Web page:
running into bullion and stamped, and
reading certificates of $150,000 for bul
lion shipped to the Bank of California in
the last two years, and seeing one bar of
2,400 ounces sent foward while I was
there, I left impressed with the fact that
that the Tortilita deserved the confidence
of the public, and that the management
in New York had far underestimated its
value in their statements. I found prop
erty worth anywhere from $10,000,000 to
$50,000,000, and possibly $100,000,000,
as the Comstocks have proven to be, and
have made thousands of men rich. I
found the Tortilita not only a great prop
erty, but one that is managed in the best
way. It has a jewel in Mr. Elmore, the
superintendent, who is as honest as he is
able, the essential thing that interests the
stockholders after the value of the prop
erty." CONCLUSION.
The shares of the Tortilita Compiny
are being taken all over the country for
investment by bankers, merchants, farm
ers, mechanics and laboring men and
women. They can only be bought now
by private subscription, and those wish
ing to purchase will do well to send in
their orders at once, as the books will
soon close preparatory to calling the
stock on the board. The shares can now
be bought at par in any sized lots from
one share to 5,000 shares direct from the
company's effice, 57 Broadway, New
York.
THE OTIICU HIDE.
The above wild exaggerations really re
quire no refutation, as they bear upon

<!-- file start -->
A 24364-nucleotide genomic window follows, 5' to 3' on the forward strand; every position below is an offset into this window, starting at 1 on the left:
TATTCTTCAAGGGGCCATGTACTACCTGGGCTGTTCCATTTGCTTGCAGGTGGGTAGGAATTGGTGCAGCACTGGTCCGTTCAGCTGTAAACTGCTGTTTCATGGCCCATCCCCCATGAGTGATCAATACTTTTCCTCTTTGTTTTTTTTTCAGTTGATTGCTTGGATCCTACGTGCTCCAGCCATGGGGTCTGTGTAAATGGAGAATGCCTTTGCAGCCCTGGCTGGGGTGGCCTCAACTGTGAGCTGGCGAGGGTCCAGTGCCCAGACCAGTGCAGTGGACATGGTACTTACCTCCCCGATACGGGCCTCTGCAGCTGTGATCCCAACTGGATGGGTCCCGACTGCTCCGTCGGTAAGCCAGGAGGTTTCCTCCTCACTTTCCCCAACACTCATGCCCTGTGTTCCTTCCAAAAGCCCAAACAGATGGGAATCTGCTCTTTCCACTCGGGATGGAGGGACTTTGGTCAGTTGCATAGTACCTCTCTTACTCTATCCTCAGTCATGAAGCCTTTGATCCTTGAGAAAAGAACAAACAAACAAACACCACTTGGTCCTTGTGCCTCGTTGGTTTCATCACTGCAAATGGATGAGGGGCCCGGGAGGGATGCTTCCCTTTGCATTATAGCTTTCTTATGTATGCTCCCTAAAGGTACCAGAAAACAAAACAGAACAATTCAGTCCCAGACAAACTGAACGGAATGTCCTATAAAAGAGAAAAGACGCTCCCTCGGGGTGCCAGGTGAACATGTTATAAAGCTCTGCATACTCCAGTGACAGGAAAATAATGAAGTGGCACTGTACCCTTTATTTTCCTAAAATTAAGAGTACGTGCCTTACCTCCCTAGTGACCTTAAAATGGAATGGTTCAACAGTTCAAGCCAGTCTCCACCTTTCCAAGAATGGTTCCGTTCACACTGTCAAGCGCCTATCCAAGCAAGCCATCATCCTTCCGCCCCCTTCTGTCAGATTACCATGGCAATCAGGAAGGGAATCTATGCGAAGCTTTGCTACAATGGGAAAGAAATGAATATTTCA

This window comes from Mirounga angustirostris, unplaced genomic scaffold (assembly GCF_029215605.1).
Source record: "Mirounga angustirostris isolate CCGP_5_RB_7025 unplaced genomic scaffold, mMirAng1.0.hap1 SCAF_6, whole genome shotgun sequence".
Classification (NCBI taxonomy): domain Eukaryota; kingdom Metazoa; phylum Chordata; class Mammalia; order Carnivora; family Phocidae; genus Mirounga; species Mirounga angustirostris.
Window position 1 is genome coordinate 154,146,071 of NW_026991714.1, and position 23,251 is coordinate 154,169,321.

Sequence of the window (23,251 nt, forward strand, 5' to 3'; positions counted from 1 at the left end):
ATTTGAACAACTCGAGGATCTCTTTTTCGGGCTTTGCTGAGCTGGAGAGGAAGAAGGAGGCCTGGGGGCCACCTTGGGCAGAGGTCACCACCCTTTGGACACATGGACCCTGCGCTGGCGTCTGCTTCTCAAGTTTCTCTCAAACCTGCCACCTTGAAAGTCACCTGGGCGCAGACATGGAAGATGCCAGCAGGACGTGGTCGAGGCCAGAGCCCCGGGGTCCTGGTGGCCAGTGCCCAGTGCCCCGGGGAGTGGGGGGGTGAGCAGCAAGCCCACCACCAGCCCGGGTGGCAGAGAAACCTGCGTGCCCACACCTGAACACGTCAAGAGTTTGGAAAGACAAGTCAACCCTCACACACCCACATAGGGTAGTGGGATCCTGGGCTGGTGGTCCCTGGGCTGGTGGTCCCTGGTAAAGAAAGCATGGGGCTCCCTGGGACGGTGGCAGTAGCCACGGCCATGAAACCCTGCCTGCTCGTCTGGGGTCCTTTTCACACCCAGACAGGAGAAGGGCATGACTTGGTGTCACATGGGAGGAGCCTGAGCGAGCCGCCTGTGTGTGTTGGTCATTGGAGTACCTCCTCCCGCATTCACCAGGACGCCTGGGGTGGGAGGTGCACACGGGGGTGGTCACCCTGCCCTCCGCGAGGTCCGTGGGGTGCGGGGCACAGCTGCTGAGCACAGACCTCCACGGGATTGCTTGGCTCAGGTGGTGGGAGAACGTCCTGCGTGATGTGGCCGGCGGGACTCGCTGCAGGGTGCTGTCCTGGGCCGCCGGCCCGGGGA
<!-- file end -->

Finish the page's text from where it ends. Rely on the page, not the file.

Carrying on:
their face to anyone having the least
knowledge of mines evidence of their
untruthfulness; but a general denial, is
usually wrthoul oTtct, and hence those
who are personally acquainted with the
property have been interviewed with ref
erence to it. The first person interviewed
was a
WELL-KNOWN MINING MAN
of this camp, who had charge of some of
its best properties, and whose judgment
and word can be depended upon. He
is a careful, reticent man, and gave his
testimony very reluctantly, positively re
fusing to have his name published
in connection with the matter. He
said:
"I visited the Owl's Head district, in
Pinal county, about four months ago, and
inspected some of the property of the
Tortilita Mining Company. My recol
lection is that the deepest shaft in the
district was not more than sixty feet, and
hence the properties there can only be
considered prospects. There were no
large bodies of ore as represented in the
article from the Hartford Post, but only
a few small stringers of quite rich ore,
which I found to be the characteristic of
the district. There was a small five
stamp mill running at the time, and it
seemed to be a quim sabe case whether
there was ore and water enough to keeD
that going. By employing men at the
low rate of $2 per day they managed to
make ends meet. Altogether there were
about twenty men employed on the dif
ferent prospects coyoting for ore, and at
the mill. My judgment is that five
stamps is about their full capacity, and
the talk of sixty stamps is the sheerest
nonsense. From a careful reading of
the different articles published in the
Eastern papers with reference to the
Tortilita Mining Company I cannot but
think that it is one of the biggest frauds
that was ever attempted to be perpetrated
upon a gullable public. I feel that we
are more or less interested In exposing
such wildcat schemes as I believe this
Tortilita to be, and yet I have the great
est delicacy in mixing up in the matter.
I do not believe that Mr. Elmore and
the men at the mine are putting up the
job, but 1 feel that the swindle was hatch
ed in New York, and is being worked up
there. Go ahead and do your duty in
exposing the concern, and you will be do
ing good work for the Territory."
A MINER AND PROSPECTOR
who is at present in this city, is thor
oughly reliable and is well posted re
gaiding the Owl's Head district. He
said:
"I have prospected in Pinal county
for seven years, and know every mining
district in it. If there is a mine deserving
the name in Owl's Head district, I don't
know it. The Tortilita Mining Company